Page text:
Richard White, a laid-off miner, drives to a cemetery on a ridge above his home in Twilight, West Virginia. He looks down on the coal-washing plant where he worked for 33 years. He points to the graves of his father and father-in-law, also miners.
All around, hillsides have been sheared. A mountain has been cleared of trees and dynamited. The setting sun illuminates what looks like a golden cloud of smoke.
“Now, you see all the dust in the air up here?” he asks.
White has a reason to be worried about coal dust. He has black lung disease, as did his father and father-in-law.
“My father-in-law, and my father, the doctors brought them out of the mines because of their medical condition,” White said. “They would actually cough up pieces of their lungs, with big handfuls of dust, because their lungs were deteriorating. It wasn’t pretty.”
Coal mining’s risks to public health and environment have long been known. The response of the coal industry has often been that the region’s economy needs the jobs.
However, the economic benefits of coal have been challenged by Michael Hendryx, Director of the Rural Health Research Center at West Virginia University. In the journal of the U.S. Public Health Service, called Public Health Reports, Hendryx calculated that coal mining contributes to up to 10,000 deaths a year across the Appalachian states, including Western Maryland.
All this sickness and death is expensive.
His bottom line calculation: coal mining is actually five times more expensive to the region’s economy than the financial gain, if public health costs are accounted for, according to his paper “Mortality in Appalachian Coal Mining Regions: The Value of Statistical Life Lost.”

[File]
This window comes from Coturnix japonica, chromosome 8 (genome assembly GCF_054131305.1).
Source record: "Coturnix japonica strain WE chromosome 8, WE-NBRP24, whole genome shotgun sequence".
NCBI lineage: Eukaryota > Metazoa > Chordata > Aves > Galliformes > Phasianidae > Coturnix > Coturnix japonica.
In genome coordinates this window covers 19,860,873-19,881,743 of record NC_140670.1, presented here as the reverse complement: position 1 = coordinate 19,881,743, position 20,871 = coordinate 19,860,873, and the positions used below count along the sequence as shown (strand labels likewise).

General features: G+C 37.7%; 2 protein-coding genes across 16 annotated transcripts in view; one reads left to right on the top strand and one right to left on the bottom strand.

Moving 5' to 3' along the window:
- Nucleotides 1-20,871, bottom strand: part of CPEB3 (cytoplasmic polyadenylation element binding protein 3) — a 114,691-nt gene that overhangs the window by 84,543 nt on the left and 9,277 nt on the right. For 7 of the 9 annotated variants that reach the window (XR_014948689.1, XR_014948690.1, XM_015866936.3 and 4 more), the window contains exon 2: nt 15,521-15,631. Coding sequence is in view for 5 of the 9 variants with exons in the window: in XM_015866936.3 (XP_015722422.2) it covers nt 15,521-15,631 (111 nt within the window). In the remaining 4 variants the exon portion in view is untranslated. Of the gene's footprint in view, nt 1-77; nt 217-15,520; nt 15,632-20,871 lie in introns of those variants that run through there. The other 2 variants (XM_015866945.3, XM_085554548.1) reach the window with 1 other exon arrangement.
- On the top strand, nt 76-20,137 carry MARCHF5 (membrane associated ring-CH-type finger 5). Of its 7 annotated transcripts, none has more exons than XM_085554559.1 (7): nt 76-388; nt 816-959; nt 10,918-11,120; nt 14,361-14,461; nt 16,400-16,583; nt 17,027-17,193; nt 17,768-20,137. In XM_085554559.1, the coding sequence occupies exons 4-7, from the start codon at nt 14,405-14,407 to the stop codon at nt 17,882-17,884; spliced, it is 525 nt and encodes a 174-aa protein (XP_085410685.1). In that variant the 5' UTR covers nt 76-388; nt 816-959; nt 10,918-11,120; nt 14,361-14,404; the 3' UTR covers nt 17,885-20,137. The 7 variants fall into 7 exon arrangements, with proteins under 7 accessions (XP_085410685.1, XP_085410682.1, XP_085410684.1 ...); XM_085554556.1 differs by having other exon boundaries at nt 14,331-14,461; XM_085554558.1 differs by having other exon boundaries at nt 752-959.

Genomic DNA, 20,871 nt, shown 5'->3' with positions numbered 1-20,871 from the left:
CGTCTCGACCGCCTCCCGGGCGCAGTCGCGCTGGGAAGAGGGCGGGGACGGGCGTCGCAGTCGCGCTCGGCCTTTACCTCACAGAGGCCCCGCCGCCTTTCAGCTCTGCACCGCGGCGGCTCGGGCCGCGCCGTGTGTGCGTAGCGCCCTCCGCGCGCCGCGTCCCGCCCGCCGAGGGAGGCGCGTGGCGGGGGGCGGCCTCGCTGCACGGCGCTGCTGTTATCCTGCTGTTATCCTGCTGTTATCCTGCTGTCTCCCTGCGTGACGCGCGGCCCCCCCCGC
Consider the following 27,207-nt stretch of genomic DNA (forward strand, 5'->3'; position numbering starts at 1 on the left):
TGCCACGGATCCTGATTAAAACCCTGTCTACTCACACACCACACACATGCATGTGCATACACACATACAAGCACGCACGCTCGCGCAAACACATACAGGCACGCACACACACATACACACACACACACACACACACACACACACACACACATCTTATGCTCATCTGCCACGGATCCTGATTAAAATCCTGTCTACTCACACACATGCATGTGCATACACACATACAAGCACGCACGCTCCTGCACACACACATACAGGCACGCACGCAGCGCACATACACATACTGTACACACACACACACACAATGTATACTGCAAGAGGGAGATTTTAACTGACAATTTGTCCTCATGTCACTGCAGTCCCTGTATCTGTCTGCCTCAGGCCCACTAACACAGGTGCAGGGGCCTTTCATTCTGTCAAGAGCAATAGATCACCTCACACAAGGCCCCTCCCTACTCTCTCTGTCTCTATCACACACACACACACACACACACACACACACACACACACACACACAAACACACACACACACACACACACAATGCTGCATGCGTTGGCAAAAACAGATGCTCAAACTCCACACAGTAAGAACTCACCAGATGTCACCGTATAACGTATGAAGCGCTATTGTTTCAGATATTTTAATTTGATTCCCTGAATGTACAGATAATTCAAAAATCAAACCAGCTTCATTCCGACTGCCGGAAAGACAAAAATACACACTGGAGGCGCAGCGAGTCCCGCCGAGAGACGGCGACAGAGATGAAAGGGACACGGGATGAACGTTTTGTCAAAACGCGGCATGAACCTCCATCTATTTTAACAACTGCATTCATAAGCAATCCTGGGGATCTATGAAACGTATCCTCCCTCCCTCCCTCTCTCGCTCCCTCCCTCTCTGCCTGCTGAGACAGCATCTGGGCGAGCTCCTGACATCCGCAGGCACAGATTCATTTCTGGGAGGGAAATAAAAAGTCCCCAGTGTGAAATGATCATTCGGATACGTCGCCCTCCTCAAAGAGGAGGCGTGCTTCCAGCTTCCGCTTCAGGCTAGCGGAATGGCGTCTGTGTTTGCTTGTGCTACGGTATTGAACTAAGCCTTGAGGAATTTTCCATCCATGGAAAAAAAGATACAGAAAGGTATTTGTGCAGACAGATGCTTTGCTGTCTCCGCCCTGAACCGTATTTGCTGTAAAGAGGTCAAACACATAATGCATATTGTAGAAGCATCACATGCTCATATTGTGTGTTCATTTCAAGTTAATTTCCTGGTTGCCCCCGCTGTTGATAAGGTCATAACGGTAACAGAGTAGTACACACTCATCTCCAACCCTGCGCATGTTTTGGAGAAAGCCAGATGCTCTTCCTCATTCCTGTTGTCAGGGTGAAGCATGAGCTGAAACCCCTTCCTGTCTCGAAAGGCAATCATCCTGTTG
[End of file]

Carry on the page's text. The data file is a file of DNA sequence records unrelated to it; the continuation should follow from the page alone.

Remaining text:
And it’s not just miners getting sick, according to Hendryx. Average people are suffering from lung and heart disease caused in part by exposure to coal dust and particles.
He said these environmental health problems are aggravated by growing poverty, caused by layoffs in an economic monoculture. A shift to mechanized mountaintop removal mining has meant that the number of mining jobs has been cut by more than half over the last 25 years.
Bill Raney, president of the West Virginia Coal Association, disputes Hendryx’s calculations.
“It’s a tremendous economic engine for West Virginia in terms of the wages that are paid and the taxes that are paid,” Raney said. “And a great deal of state government’s annual budget depends on the mining of coal.”
But scientists at the U.S. Public Health Service and Harvard reviewed Hendryx’s paper and concluded it is well-founded.
A few miles down the road from his house, stray dogs roam among dozens of abandoned homes. Windows are shattered and doors hang open. A coal company relocated the people of Lindytown so it could erase the mountain that defined the community.
“It’s a ghost town,” White said.
A lifelong coal miner and son of a coal miner, White said it is time for America to move beyond coal and find a fuel that doesn't cause so much damage.
By Tom Pelton
Chesapeake Bay Foundation